Don Tillman, genetics professor, is getting married. Or he will be, when his sixteen-page, scientifically valid survey yields a candidate (see: the Wife Project). Designed to filter out the drinkers, the smokers, the vegans, the late arrivers, Don’s questionnaire is, for this socially challenged academic, the most logical method to find the perfect partner.
Enter Rosie Jarman.
Don quickly disqualifies her as a potential wife but is drawn into Rosie’s quest to find her biological father (see: the Father Project). When something like a friendship develops, Don must confront the spontaneous whirlwind that is Rosie and the decidedly unscientific conclusion that sometimes you don’t find love, it finds you.
To say Professor Don Tillman is quirky would be an understatement. Odd would even be an understatement. Alien might be more up his alley. Don isn’t like other people. He says “greetings,” instead of “hello.” He has a Standardized Meal System and he calculates every minute of every day of daily activities. He doesn’t socialize very well, with an inability to pick up on social cues that come second nature to most. But like you and me, Don would like to find love or at least a partner (a female partner) to spend with for the rest of his life; thus the beginning of the Wife Project.
The Wife Project is a sixteen page questionnaire (more like job application), weeding out the smokers, disorganized and uneducated women that Don is not interested in. This way, he doesn’t have to go on dates or be put through socially awkward conversations to find “the one.” The perfect woman shall be delivered and all without him lifting a finger. Then comes along Rosie.
Rosie is clearly unsuitable and incompatible for Don. She is never on time, is not skilled at math, a bartender and worse yet, she is a smoker. However, she is attractive and Don does find that he can be himself around her and not offend her with his awkwardness. But still, clearly not “wife” material.
Although, it turns out that there is a reason to Rosie’s dysfunctional behavior, she doesn’t know who her real father is. Now normally Don would not see a problem with this, from an emotional standpoint. But from a psychological and genetics standpoint, not knowing where you come from could affect who you are mentally and genetically. As far as Don is concerned, it is his scientific duty to help Rosie find out who her real father is. Or so that is how he rationalizes it to himself.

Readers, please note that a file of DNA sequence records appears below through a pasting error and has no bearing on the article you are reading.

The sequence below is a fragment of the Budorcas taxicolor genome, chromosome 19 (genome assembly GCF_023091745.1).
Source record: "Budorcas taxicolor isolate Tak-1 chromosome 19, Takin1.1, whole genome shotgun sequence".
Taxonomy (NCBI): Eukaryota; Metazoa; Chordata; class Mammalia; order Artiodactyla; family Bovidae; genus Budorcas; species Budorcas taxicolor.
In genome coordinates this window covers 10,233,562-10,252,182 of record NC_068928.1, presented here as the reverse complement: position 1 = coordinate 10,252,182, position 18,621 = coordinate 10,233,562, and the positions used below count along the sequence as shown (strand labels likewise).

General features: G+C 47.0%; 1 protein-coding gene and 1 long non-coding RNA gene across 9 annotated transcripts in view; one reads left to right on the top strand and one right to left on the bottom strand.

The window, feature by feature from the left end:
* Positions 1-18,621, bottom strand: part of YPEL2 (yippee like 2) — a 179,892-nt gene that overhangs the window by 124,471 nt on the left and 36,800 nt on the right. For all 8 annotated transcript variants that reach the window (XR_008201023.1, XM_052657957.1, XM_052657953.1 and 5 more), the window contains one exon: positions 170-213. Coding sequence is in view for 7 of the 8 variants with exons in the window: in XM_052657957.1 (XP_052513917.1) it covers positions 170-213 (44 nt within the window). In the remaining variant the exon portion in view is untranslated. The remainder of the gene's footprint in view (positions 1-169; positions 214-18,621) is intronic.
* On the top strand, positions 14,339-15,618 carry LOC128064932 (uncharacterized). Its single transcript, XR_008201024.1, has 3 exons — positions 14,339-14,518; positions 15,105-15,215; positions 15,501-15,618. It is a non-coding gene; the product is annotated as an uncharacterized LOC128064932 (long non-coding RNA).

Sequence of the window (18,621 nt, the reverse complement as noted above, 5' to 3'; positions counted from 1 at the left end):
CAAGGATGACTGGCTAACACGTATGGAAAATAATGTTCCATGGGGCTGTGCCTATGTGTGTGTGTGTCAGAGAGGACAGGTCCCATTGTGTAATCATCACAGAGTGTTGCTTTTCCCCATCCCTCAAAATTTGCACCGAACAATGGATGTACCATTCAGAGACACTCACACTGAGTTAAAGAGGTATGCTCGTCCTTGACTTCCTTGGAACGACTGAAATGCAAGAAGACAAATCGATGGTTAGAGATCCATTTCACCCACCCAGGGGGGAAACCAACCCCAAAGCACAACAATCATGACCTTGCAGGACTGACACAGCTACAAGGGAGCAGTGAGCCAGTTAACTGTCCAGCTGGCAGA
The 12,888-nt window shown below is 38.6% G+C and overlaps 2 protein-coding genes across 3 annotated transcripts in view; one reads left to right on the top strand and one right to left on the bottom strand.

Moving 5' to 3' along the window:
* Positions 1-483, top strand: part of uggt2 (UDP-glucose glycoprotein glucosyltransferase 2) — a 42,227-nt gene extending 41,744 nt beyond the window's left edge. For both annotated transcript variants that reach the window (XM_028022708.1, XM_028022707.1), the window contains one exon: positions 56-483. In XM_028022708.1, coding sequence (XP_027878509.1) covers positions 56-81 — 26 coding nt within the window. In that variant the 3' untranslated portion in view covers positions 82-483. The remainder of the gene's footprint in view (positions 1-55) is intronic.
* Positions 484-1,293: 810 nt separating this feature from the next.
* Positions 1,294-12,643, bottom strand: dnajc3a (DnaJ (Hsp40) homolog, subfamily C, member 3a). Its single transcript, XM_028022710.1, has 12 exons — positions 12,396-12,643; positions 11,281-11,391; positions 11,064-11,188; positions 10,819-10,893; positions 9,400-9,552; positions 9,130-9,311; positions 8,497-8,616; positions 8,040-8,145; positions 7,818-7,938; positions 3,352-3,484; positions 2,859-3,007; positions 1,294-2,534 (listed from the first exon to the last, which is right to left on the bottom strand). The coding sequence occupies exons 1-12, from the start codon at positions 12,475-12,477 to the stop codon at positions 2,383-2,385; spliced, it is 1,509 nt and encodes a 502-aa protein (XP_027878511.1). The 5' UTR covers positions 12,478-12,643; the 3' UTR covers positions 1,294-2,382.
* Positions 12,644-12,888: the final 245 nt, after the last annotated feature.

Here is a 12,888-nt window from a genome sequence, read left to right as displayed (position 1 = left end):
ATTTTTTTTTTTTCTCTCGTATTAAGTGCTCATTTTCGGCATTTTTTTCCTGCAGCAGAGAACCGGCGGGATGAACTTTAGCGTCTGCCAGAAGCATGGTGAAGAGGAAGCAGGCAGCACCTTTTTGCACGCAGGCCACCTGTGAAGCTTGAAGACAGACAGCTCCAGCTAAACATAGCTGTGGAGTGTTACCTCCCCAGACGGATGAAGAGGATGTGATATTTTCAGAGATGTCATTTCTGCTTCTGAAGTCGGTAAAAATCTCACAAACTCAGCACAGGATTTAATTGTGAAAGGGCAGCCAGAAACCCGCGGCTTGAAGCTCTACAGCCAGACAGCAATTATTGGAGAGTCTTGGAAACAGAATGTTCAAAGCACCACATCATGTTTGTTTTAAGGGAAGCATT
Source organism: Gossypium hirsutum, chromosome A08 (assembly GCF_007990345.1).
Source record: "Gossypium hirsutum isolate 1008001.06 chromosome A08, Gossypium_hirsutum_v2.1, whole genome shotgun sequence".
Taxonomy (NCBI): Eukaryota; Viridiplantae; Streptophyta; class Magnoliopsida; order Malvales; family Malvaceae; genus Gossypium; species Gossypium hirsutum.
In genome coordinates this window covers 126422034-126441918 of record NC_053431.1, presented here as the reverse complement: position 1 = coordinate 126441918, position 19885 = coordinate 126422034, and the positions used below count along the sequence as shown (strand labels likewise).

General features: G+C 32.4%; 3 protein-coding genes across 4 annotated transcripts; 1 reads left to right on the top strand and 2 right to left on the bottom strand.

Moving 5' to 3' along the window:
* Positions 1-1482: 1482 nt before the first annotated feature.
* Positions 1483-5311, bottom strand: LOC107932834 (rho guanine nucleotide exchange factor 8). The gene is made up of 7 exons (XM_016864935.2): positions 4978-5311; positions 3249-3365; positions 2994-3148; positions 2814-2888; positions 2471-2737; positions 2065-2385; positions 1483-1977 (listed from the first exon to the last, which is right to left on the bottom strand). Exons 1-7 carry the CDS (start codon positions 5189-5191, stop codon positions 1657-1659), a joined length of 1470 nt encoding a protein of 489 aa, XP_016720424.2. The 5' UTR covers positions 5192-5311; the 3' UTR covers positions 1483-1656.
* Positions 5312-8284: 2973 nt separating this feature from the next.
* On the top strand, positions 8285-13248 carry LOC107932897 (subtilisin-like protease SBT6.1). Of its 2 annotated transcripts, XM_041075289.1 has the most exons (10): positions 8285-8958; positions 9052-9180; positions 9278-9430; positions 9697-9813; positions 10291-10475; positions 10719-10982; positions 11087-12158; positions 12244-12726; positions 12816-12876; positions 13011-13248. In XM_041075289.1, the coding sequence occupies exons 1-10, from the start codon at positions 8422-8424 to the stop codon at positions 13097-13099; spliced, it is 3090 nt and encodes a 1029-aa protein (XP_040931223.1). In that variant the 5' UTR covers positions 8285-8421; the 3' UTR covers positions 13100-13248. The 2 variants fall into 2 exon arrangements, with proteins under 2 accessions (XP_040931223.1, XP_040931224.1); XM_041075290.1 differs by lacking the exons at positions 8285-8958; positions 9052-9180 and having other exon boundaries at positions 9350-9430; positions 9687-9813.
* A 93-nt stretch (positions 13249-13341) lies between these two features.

Now Don is spending all his spare time either with Rosie or working on the Father Project for Rosie. Thus Don finds himself posing as a bartender, pretending to be Rosie’s boyfriend to meet old family friends, flying off to New York and spending a whole week together; all to gather DNA for potential father candidates. Yet Don finds that he actually likes bartending. But even more so, he likes spending time with Rosie. He finds himself opening up to her and abandoning more of the person he was, adapting into someone more social and less calculated. He has even illegally used the university equipment to test candidates for Rosie. Don is doing things that go against everything he believes in and all for a woman. What has happened to Don Tillman? Has he fallen in love?
The Rosie Project is not only a love story but also a story of self improvement and self discovery. The Rosie Project shows us that we are all strangers in one way or another, just trying to fit in, find acceptance with someone, anyone. The Rosie Project also shows us that what we think isn’t always what is. How we see ourselves isn’t always how others see us and vice versa. Perception is in the eye of the beholder and sometimes our eyes can be faulty. But most importantly, The Rosie Project teaches us that age old truth that there is someone for everyone. We just have to be open to the possibility.
Reviewed by Camia Rhodes
Paperback: 320 pages
Publisher: Simon & Schuster; Reprint edition (June 3, 2014)